Monday, January 26, 2009

Bolivian Constitution Passes

Bolivian voters ratified the new constitution yesterday with 56% of the vote, the latest step in Evo Morales' democratic revolution. The indigenous majority again flexed their political muscle, taking control of the nation from the eastern whites who had oppressed them for the last 450 years. One can certainly quibble with the expanded executive authority the constitution gives Morales, including the ability to dissolve Congress. It's far from perfect, as is Morales. But one cannot question the democratic nature of these changes. The document is designed to give the indigenous people actual power for the first time in the nation's history, including autonomous judicial systems and mineral rights, as well as limiting individual land ownership. Whether Morales will actually be able to go into the eastern ranches and take people's farms away is a whole other question. Personally, I doubt it and believe that this is more symbolic than real. As it stands, the law is not retroactive, but I have trouble seeing people in eastern Bolivia even thinking about adhering to this law, particularly given their lack of respect for the government's legitimacy.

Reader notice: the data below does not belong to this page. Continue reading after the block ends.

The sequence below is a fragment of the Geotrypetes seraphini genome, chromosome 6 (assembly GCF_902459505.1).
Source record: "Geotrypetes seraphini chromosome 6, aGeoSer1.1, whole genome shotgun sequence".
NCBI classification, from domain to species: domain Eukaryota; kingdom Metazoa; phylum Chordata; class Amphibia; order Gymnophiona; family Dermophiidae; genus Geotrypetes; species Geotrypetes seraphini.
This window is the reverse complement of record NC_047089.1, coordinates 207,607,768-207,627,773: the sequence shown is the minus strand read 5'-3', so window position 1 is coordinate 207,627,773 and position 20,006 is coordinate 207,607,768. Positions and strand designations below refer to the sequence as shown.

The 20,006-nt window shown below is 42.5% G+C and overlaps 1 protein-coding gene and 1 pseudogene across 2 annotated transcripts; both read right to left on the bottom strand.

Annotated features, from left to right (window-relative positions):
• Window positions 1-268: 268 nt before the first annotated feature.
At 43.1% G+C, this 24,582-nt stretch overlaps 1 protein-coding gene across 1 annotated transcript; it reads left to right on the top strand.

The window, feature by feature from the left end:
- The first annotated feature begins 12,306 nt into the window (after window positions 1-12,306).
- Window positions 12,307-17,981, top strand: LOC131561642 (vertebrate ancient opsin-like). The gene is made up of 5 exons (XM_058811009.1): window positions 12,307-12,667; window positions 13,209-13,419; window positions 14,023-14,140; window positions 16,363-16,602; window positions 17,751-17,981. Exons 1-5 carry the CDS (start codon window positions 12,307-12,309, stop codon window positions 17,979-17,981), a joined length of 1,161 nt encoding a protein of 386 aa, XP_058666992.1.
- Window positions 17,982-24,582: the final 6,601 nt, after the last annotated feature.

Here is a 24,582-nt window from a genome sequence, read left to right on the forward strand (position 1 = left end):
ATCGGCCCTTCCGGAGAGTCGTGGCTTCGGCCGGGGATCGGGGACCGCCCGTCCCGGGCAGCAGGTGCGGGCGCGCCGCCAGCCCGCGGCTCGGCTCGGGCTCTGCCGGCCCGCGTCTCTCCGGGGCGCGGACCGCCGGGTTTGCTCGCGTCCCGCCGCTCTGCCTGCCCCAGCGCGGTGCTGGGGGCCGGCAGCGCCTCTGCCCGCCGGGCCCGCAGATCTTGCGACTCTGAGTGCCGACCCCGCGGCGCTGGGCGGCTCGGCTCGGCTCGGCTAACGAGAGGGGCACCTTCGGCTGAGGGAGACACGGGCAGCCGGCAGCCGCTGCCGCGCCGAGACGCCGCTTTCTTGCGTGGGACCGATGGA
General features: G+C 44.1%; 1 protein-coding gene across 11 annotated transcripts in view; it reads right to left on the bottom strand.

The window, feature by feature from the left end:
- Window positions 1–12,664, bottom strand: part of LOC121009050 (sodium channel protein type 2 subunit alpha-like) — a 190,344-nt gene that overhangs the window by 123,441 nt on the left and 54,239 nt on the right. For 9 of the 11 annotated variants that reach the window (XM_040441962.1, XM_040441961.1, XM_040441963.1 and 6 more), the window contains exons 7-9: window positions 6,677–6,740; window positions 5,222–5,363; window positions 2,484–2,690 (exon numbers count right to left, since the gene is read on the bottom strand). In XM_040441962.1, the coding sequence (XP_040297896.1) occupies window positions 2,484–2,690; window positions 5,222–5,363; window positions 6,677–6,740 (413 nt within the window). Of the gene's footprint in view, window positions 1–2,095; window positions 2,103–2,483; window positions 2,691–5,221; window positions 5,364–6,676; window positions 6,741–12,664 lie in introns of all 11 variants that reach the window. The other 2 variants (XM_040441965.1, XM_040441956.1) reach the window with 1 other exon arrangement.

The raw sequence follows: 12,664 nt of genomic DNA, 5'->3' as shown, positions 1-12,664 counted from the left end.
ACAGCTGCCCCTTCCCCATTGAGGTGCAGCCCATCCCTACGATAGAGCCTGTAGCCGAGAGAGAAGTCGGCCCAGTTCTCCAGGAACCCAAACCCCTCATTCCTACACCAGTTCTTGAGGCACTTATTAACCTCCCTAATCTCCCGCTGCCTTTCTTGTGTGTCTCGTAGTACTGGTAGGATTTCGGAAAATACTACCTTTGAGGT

What I find amusing is how the eastern white economic elite is whining about the undemocratic nature of the Morales government. First, they did not care one whit for democracy while they were in power. The indigenous people simply did not matter to them except as a source of cheap labor. Second, Morales is democratic. One might question the appropriateness of democracy when the people decide to give almost all the power to one individual, but nonetheless, welcome to a democratic world. But most annoyingly, the economic elite has learned nothing from this episode. Once they return to power, which someday they no doubt will, is there any question that they will again pursue policies that line their own pockets at the expense of the nation's people?

John Crabtree has more.